When it comes to bringing liquor onboard, most cruise line alcohol policies are cut and dry. With the exception of wine, you cannot bring your own bottle. Caught by security with a liter of Grey Goose? You'll be embarrassed in front of your peers -- and lose the booze until the end of the cruise. But there are a few exceptions: lines that know they have a captive drinking audience, but still let us tipple on the cheap. Omitting true luxury operators like Seabourn and Regent Seven Seas, which include drinks in the fare, check out three lines that let you BYOB.
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- Guide: Cruise Line All-You-Can-Drink Packages
The Mouse lets passengers 21 years of age and older bring their own beer and liquor onboard for in-cabin consumption. It makes no difference whether you schlep it on at embarkation or from a port of call. Liquor purchased at the duty-free shop onboard a Disney Cruise Line ship is, however, held until the last night of the cruise. It's rare to see a big-ship line with such a liberal policy, but, then again, passengers are paying a premium to cruise with Disney. Beverages must be packed in carry-on and not checked luggage; however, coolers filled with drinks are not allowed. The line reserves the right to remove fragile items (including beverages) from passengers' luggage, and those items will be stored until the end of the voyage.
Disney Cruise Fares:
Azamara Club Cruises
Two-ship luxe-lite line Azamara Club Cruises now includes wine, beer and select call-brand liquors in its fares, but liquor can still be brought aboard and consumed in-cabin without issue. There is a $10 corkage fee for consumption of personal alcohol outside the cabin, and liquor purchased in an onboard duty-free shop will be delivered to the cabin the night before disembarkation.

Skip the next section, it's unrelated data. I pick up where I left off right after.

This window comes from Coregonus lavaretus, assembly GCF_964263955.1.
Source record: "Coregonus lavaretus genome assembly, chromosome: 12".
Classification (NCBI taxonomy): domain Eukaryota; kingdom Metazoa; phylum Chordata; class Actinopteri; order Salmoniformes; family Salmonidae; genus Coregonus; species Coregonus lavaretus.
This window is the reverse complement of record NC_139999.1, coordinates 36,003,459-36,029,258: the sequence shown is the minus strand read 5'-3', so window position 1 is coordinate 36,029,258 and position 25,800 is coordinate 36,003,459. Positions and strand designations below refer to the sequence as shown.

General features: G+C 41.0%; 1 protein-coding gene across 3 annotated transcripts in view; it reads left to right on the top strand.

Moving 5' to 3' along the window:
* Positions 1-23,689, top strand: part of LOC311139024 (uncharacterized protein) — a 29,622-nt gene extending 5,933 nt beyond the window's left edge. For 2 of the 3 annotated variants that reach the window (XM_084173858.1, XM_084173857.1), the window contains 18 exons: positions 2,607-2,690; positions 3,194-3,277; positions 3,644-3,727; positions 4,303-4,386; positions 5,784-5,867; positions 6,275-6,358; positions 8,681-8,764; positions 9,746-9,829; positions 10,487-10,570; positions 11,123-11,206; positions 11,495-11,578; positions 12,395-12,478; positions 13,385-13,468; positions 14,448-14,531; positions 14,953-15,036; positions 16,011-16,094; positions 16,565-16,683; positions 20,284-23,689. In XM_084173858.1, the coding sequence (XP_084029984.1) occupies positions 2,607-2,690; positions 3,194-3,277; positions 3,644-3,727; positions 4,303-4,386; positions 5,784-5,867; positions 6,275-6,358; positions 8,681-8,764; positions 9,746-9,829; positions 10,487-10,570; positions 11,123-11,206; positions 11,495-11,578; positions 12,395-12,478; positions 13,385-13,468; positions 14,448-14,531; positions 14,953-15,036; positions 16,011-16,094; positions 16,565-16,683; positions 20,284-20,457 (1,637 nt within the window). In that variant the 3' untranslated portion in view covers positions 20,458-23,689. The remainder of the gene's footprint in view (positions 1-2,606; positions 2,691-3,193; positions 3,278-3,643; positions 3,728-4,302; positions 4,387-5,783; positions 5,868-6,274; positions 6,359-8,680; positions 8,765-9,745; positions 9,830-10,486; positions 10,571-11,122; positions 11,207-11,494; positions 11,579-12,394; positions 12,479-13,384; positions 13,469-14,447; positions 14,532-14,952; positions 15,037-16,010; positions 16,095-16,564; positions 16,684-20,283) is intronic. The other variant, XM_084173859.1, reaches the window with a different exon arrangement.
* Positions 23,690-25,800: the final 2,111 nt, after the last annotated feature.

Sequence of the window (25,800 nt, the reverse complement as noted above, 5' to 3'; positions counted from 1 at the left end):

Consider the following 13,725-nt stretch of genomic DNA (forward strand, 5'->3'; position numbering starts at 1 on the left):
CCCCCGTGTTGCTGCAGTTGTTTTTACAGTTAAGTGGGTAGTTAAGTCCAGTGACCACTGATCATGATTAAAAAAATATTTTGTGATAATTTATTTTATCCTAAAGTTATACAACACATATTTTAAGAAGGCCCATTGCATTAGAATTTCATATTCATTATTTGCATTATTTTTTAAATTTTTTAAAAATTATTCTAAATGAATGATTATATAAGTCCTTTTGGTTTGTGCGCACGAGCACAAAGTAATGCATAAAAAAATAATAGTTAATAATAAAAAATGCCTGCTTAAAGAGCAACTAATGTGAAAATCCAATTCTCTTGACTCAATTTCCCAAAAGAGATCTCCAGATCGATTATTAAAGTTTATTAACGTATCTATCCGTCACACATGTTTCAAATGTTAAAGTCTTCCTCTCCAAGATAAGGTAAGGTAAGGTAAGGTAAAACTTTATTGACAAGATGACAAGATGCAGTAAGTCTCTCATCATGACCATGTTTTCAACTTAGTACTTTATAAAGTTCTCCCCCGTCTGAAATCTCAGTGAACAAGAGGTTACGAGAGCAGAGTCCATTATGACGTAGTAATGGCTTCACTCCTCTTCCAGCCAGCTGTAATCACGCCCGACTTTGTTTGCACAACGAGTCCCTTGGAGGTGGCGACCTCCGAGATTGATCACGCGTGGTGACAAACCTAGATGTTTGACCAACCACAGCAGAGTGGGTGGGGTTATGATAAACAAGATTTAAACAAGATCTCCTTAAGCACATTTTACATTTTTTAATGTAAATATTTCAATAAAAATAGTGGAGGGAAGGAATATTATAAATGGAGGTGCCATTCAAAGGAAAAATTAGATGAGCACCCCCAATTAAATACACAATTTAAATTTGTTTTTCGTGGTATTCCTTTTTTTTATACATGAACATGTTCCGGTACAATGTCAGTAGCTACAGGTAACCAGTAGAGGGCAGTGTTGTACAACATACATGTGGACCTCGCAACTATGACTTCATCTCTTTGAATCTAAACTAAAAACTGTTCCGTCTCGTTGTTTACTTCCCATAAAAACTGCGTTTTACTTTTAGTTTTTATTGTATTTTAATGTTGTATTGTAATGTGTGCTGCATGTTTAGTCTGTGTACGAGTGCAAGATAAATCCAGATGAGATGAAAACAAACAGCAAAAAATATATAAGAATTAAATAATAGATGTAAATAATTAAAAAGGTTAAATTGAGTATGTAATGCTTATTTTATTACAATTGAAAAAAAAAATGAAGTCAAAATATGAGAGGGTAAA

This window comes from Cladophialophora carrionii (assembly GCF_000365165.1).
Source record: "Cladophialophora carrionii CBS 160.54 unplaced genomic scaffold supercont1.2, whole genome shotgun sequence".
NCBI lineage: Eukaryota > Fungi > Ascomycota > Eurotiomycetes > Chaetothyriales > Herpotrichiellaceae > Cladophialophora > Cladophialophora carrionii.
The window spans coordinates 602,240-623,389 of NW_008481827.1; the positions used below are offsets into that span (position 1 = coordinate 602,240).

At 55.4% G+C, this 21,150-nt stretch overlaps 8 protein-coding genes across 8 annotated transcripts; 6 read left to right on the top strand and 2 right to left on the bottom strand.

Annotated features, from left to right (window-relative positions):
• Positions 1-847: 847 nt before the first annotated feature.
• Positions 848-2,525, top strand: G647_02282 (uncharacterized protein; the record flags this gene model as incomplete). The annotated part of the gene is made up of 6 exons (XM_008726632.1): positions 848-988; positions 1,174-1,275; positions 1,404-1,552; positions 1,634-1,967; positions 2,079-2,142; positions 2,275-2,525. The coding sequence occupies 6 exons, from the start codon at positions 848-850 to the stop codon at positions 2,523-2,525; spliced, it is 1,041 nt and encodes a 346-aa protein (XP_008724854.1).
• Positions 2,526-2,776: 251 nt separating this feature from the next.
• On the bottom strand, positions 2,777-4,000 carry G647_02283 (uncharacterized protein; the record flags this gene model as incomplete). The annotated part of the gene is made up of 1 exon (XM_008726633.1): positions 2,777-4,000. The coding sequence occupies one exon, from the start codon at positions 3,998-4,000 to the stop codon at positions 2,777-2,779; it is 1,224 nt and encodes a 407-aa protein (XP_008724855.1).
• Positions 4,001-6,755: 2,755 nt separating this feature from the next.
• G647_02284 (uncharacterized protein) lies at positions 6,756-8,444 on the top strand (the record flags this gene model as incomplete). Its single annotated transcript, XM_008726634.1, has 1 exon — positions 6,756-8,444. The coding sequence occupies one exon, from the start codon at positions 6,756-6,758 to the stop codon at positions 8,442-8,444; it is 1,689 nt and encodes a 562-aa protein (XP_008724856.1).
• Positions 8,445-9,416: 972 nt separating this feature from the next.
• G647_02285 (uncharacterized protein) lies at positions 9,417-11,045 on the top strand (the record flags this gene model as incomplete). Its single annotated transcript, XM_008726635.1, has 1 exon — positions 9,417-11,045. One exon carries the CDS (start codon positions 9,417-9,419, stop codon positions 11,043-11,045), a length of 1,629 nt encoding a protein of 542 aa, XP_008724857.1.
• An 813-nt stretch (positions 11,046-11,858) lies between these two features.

Azamara Cruise Fares:
According to British line P&O Cruises, passengers are welcome to bring a small amount of alcohol with them. There is no restriction to the amount. P&O does, however, reserve the right to remove alcohol at the gangway should the need arise, if, quoting the policy, it's "likely that the health, comfort, safety and enjoyment of passengers may otherwise be compromised."
Just for Fun
When it comes to its alcohol policies, Norwegian is no different from any other big-ship line. You cannot bring liquor. Period. End of story. But, as with most other lines, you can bring wine. You just have to pay a corkage fee if you consume it in an onboard restaurant (or even to take it onboard). That fee is where Norwegian Cruise Line stands out. Those who bring bottles onboard must pay a corkage fee of $15 for 750ml bottles, $20 for 1,000ml and $30 for 1,500ml. Ah, the novelty-sized 1,500ml magnum of wine.
--by Dan Askin, Cruise Critic contributor